Hostages in Libya returned to Swiss embassy

The hostages are again making the Swiss embassy "home"

The foreign ministry says the two Swiss businessmen abducted by the Libyan government in September have been returned to the Swiss embassy in Tripoli.

This content was published on November 9, 2009

The Swiss citizens "are as well as can be expected under the circumstances", the ministry said in a statement.

The men were returned to the embassy without an explanation. It is unclear whether they will now be allowed to leave the country.

Foreign Minister Micheline Calmy-Rey welcomed their re-emergence, and said she had spoken by telephone to both men, who were "relieved" to have been returned to the embassy. They told her that they had not been mistreated.

Calmy-Rey declined to comment on whether their return to the embassy was the beginning of the end of the standoff with Libya.

ABB, the company that employs one of the hostages, said it was pleased with the news, but would only be satisfied when the hostages were back in Switzerland.


A foreign ministry spokesman said Switzerland did not meet any of the conditions set by Libya's deputy foreign minister, Khaled Kaim, on Sunday. Kaim told the NZZ am Sonntag newspaper that the Swiss government should condemn a comment made by a Swiss parliamentarian calling for the hostages to be freed by force.

The latest development comes only five days after Switzerland announced it was suspending a treaty aimed at normalising relations with Libya.

The government said on Wednesday that Libya's "systematic refusal" to cooperate with Switzerland in the case of the two Swiss prompted that decision. The men have been prevented from leaving the country for more than a year and were taken to an unknown location in Libya in September.

Switzerland described the abduction as a "violation of international law".

The men's plight became the most visible sign of a dispute that stems from the 2008 arrest in Geneva of a son of Moammar Gaddafi, Hannibal, and his pregnant wife. The couple had come to Switzerland for the birth of their child. Geneva police briefly took them into custody on accusations they had abused their domestic staff while staying at a luxury hotel in the city.

After two nights in detention, they were released on bail and left the country. The staff were later compensated, and the charges were dropped. The bail money was returned.

Swiss President Hans-Rudolf Merz went to Tripoli in August 2009 and apologised for the arrest, triggering heavy criticism at home for doing so. During his visit he signed an agreement with the Libyan prime minister to normalise relations. However, the deadline for its terms to be met elapsed on October 20.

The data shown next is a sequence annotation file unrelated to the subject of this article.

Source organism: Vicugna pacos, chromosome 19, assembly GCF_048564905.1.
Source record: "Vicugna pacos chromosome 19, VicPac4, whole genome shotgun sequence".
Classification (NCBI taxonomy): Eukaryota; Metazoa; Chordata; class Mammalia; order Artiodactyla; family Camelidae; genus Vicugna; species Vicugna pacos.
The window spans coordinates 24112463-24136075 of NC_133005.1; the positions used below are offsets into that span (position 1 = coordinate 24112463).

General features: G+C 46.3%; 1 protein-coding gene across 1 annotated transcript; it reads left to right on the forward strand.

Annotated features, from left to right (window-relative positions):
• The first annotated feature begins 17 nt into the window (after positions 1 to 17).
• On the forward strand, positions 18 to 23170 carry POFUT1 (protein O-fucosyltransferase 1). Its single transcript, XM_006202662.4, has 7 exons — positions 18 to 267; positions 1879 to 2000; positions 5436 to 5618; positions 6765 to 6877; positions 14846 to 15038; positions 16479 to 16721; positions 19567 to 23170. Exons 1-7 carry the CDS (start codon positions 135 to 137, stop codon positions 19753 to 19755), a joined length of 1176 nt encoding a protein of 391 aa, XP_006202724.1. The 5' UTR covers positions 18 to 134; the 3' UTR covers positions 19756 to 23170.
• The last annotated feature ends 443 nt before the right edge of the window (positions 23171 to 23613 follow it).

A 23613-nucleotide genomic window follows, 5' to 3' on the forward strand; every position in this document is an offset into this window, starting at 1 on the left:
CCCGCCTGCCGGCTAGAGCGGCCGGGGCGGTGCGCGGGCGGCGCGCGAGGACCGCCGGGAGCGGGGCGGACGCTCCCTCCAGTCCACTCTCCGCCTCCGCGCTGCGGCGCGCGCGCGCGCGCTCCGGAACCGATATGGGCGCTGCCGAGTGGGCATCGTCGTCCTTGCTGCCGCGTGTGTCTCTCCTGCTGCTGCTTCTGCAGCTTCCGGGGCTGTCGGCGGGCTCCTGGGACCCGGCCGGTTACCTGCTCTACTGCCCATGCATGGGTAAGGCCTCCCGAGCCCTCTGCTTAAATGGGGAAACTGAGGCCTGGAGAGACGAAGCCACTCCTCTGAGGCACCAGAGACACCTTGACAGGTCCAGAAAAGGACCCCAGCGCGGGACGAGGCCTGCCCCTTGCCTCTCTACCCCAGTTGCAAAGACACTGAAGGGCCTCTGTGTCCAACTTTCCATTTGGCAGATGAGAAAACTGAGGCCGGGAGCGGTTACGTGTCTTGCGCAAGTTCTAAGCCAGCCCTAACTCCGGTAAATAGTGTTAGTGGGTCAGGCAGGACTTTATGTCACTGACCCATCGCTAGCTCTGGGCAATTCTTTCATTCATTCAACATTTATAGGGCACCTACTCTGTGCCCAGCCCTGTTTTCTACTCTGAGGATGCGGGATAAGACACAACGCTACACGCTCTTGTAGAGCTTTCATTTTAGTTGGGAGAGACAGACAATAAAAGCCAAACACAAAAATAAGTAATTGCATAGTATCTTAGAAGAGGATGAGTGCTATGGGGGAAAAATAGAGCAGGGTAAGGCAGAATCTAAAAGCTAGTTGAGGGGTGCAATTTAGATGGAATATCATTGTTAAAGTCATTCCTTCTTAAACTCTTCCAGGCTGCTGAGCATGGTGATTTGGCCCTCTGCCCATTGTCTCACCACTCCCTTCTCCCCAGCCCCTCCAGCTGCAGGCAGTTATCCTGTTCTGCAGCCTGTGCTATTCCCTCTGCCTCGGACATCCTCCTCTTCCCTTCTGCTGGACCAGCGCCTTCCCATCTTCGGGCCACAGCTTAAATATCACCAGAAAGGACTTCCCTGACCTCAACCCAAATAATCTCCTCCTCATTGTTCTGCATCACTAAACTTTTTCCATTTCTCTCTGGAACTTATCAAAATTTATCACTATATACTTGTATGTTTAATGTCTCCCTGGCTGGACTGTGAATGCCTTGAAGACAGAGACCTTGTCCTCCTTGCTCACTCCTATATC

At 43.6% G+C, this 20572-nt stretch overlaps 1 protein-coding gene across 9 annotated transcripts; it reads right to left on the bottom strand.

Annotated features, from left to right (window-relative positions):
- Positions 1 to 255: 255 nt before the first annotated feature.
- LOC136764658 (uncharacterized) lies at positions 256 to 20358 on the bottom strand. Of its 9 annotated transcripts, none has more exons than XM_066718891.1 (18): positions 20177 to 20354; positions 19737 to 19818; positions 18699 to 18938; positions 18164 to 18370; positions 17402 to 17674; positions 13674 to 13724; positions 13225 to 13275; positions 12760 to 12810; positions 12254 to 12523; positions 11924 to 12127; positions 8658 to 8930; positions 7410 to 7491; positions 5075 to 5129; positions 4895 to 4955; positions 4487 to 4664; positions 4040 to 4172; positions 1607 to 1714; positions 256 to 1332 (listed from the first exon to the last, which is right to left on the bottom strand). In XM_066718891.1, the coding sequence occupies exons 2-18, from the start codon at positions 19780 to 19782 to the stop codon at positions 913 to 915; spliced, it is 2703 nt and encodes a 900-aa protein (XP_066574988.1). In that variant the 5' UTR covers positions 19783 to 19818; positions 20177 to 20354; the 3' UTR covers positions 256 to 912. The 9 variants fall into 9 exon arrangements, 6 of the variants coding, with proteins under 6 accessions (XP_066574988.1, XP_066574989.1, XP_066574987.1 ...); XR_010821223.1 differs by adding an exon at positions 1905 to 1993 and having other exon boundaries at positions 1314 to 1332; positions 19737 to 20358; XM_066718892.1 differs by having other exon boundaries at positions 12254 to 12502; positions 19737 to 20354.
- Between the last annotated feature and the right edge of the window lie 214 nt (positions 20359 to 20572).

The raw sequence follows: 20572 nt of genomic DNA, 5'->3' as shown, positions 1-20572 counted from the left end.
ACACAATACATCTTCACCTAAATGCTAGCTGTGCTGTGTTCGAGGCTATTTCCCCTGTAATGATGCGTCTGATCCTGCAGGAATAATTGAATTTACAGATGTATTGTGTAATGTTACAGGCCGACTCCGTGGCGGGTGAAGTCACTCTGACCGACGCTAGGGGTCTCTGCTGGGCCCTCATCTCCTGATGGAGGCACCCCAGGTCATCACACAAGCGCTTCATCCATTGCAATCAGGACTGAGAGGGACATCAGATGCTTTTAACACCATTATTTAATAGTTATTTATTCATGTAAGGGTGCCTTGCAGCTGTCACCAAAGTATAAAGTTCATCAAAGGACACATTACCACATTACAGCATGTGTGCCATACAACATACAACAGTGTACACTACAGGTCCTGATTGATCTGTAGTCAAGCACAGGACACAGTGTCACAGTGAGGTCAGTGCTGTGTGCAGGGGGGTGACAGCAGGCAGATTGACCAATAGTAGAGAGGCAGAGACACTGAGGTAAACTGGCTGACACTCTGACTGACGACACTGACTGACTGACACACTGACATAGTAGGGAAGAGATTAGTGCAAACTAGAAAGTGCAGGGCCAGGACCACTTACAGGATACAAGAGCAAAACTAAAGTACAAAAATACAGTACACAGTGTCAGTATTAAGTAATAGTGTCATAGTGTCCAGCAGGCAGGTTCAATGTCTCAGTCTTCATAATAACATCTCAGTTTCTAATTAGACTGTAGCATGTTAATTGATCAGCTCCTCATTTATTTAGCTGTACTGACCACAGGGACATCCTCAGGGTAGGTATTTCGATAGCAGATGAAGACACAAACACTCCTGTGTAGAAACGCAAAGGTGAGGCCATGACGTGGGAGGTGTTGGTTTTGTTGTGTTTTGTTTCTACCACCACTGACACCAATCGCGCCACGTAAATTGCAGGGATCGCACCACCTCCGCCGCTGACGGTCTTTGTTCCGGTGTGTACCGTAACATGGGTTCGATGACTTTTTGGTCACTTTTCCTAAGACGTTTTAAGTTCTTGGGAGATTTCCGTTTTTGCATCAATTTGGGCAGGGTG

Visa restrictions

When the government announced its tougher stance, it also said it would continue its "restrictive visa policy" towards Libyan nationals wishing to come to Switzerland. It is unclear whether Switzerland will still pursue those sanctions.

Visa restrictions would hit a number of well-to-do Libyans who frequently come to Geneva for medical check-ups in private clinics.

Switzerland belongs to Europe's Schengen area. Members have a right of consultation and veto over the allocation of Schengen visas, so that certain Libyans could be prevented from travelling anywhere in the Schengen area, which covers 25 countries in mainland Europe.

Hasni Abidi, director of the Study and Research Center for the Arab and Mediterranean World in Geneva, said the return of the two men to the Swiss embassy was the direct result of the Swiss government's change in tone.

Abidi said the Libyans had realised that it was counter productive to keep the men in a secret place.

He also said Amnesty International's efforts to mobilise public support for the freeing of the Swiss nationals had also begun to bear fruit.

"The Libyan government is unpredictable," Abidi added when asked whether the men would be allowed to leave the north African state soon. and agencies


July, 2008: Hannibal Gaddafi and his wife Aline are arrested at a Geneva hotel on July 15 after reports that they have mistreated two servants. After two nights in detention, the couple are charged with inflicting physical injuries against the servants. The Gaddafis are released on bail and leave Switzerland.

July: Two Swiss nationals are arrested in Libya. Swiss businesses are forced to close their offices and the number of Swiss flights to Tripoli is cut. Bern sends a delegation to Libya.

January 2009: Talks are held in Davos with Seif al-Islam Gaddafi, one of the Libyan ruler's sons. A diplomatic delegation travels to Tripoli.

April: Hannibal and his wife, along with the Libyan state, file a civil lawsuit against the Geneva authorities in a Geneva court.

May: Foreign Minister Micheline Calmy-Rey visits Libya, reporting "significant progress".

June: Libya withdraws most of its assets from Swiss bank accounts.

August: Merz, who meets the Libyan prime minister but not Gaddafi, apologises in Tripoli for the arrest. Swiss appoint arbitrator for international tribunal.

September: Libya does not let the two Swiss nationals leave the country, breaking a promise made to Merz that they would be free to return to Switzerland before September 1. Libya names its representative for the tribunal. Gaddafi and Merz meet on the sidelines of the UN General Assembly in New York. The two nationals disappear after undergoing a medical check-up in Tripoli.

October: A Swiss delegation returns empty-handed from Tripoli. A 60-day limit for normalising relations between Switzerland and Libya passes with no sign of the two Swiss hostages held by Tripoli.

November: On November 5, Swiss ministers suspend treaty seeking to normalise relations with Tripoli and say they will pursue visa restrictions for Libyans. A few days later, the two businessmen are returned to Swiss embassy in Tripoli.

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